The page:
27-Star James K. Polk and George M. Dallas Campaign Parade Flag
27-Star James K. Polk and George M. Dallas Campaign Parade Flag

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Smack in the middle of the 2016 presidential campaign, the George Washington University Museum and The Textile Museum has mounted an exhibit of political paraphernalia made of fabric. (No, I didn’t know this was a thing, either.) The exhibit is well-timed—not just for appearing during the presidential election season but for echoing, across the span of centuries, some of 2016’s more contentious political themes. 

The flags, kerchiefs, and other fabric bric-a-brac in Your Next President… ! The Campaign Art of Mark and Rosalind Shenkman were often held aloft at parades that were lit by kerosene torches. They date from between 1819 and 1912. 

A number of specimens spotlight the long history of political myth-making, such as the dubious portrayal of Virginia aristocrat William Henry Harrison as living in a log cabin and drinking from a barrel of cider, and suspiciously skinny portrayal of William Howard Taft. The textiles on view more successfully invoke the heroic progenitor of the Republic, George Washington, than the stern-visaged Woodrow Wilson on a pillowcase. 

Grover Cleveland and Benjamin Harrison, for their part, propelled themselves into the White House thanks in part to the surprisingly long-lived fad of politically themed bandannas, almost always printed in a deep red hue that presages the 1980s headgear of Bruce Springsteen.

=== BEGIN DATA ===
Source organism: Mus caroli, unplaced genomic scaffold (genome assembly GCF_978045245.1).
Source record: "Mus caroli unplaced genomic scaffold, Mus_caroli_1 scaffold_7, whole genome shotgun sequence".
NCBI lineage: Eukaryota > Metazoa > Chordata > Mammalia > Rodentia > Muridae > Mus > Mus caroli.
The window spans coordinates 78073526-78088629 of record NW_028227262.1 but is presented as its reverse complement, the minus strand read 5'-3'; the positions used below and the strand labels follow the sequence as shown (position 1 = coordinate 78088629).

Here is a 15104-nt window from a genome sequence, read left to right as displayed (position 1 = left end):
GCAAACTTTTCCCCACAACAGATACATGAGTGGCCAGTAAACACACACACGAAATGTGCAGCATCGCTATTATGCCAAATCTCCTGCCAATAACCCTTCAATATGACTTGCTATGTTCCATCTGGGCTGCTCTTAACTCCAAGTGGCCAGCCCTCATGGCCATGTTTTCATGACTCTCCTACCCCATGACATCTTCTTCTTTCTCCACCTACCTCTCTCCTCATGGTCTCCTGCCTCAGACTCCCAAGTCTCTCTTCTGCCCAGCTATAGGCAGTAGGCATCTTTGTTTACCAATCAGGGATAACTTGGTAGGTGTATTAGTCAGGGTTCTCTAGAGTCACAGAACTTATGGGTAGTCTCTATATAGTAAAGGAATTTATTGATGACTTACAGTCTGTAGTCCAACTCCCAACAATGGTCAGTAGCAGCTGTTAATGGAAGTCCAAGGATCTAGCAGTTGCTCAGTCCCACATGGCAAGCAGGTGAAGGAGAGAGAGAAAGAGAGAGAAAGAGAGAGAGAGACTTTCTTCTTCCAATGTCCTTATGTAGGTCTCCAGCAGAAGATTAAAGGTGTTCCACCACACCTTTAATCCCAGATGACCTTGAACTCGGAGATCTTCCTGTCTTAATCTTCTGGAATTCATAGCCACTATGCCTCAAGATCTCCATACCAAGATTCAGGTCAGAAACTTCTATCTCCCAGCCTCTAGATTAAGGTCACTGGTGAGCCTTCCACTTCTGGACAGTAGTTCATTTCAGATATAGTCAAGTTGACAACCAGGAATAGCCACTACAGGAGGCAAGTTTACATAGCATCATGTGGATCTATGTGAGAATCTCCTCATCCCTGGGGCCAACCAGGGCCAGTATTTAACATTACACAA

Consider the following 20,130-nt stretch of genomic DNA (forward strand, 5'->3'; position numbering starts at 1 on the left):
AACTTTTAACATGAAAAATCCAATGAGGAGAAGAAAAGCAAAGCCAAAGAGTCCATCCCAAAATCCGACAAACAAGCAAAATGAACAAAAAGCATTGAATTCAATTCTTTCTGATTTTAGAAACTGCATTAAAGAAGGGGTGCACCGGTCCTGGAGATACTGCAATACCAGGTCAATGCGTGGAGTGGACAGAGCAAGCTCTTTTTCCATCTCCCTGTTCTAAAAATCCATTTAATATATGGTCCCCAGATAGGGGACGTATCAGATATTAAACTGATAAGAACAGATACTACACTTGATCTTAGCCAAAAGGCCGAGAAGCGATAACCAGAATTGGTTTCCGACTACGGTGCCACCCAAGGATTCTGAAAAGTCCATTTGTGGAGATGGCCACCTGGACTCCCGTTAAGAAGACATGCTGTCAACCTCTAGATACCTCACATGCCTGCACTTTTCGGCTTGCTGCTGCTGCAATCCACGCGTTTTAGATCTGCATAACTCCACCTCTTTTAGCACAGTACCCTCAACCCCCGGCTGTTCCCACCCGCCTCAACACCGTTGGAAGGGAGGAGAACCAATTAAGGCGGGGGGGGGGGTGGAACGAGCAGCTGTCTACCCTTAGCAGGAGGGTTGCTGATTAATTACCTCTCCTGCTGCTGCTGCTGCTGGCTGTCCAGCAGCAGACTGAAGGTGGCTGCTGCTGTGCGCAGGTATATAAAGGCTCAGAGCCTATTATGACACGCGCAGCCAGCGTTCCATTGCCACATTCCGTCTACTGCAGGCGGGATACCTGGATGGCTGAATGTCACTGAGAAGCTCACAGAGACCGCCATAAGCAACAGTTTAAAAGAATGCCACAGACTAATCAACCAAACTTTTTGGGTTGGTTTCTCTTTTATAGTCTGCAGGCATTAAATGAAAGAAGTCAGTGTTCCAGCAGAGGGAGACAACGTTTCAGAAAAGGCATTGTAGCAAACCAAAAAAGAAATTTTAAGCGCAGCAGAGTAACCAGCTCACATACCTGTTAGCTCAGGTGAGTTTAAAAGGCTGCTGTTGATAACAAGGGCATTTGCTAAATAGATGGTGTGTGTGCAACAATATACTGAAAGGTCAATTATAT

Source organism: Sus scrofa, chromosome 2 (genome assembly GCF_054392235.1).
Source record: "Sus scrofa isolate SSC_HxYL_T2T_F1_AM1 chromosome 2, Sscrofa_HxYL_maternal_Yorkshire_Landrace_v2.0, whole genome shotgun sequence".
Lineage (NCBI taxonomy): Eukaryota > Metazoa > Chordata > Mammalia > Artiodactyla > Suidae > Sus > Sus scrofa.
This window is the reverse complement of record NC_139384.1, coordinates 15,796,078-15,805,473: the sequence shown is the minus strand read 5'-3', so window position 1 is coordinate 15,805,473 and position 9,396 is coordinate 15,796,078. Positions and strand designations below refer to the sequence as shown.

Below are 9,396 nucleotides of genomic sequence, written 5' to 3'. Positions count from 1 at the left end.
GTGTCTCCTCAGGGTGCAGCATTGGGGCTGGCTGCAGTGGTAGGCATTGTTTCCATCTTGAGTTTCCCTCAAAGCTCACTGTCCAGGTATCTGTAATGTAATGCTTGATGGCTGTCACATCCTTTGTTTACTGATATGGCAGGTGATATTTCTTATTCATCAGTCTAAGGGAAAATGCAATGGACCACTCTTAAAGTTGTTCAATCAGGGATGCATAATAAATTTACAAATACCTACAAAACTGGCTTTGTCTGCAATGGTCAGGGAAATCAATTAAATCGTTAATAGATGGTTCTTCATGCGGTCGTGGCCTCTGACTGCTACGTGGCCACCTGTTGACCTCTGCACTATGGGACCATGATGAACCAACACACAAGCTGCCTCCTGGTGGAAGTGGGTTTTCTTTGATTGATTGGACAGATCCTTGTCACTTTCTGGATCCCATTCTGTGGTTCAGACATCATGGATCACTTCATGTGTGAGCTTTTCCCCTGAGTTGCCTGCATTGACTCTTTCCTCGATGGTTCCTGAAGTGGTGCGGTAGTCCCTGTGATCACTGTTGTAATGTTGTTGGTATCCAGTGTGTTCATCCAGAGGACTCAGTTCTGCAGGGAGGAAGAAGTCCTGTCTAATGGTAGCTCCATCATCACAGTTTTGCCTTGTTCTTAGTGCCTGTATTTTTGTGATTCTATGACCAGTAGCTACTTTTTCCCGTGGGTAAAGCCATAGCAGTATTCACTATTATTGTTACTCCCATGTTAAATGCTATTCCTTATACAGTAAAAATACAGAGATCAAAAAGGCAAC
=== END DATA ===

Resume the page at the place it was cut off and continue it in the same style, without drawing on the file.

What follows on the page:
It should come as no surprise that Mr. Macho himself, Theodore Roosevelt, rocked the bandanna the best. Among the examples on display is one that features the iconography of a grizzly bear, a disembodied toothy grin and a full-antlered bull moose. 

The exhibit, however, includes an under-current of gravity, with pieces that dabble in immigration restrictions, protectionism, political reform, economic uncertainty and patriotism. Pointedly, the exhibit opens with a flag-like banner touting the Native American Party—not a party for American Indians, but rather an 1840s-era nativist precursor of the Know-Nothing Party. 

Through April 10 at the Textile Museum, 701 21st St. NW. (202-994-5200). Mon-Wed-Fri 11:30 a.m.-6:30 p.m., Sat 10 a.m.-5 p.m., Sun 1 p.m.-5 p.m.